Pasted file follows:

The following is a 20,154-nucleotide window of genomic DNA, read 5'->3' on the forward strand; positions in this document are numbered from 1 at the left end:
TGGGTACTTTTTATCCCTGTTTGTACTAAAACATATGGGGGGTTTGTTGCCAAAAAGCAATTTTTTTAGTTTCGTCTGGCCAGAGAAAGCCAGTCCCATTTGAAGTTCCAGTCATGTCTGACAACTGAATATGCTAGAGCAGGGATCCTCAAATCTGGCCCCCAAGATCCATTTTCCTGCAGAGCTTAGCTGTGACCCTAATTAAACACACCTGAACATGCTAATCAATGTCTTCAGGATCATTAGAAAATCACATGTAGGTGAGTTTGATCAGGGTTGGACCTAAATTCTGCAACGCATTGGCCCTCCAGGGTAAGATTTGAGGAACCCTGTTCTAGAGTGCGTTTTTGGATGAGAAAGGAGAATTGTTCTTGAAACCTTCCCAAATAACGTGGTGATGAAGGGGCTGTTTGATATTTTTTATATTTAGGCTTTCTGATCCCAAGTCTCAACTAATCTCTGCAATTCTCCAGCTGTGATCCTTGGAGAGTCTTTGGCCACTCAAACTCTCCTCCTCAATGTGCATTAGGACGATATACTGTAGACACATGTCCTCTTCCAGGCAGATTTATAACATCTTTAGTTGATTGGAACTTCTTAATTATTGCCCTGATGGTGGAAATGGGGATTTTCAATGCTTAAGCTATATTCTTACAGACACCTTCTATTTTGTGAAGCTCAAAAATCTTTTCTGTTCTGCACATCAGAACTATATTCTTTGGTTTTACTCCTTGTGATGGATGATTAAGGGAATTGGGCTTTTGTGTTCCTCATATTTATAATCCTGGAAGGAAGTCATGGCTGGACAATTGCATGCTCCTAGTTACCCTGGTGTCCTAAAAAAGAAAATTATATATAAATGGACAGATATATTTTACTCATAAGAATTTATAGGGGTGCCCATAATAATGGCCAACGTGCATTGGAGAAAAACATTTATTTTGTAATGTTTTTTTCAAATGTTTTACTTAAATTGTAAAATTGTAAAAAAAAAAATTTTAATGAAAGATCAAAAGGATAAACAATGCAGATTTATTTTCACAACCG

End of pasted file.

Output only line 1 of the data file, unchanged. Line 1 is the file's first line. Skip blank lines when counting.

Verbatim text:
The following is a 20,154-nucleotide window of genomic DNA, read 5'->3' on the forward strand; positions in this document are numbered from 1 at the left end: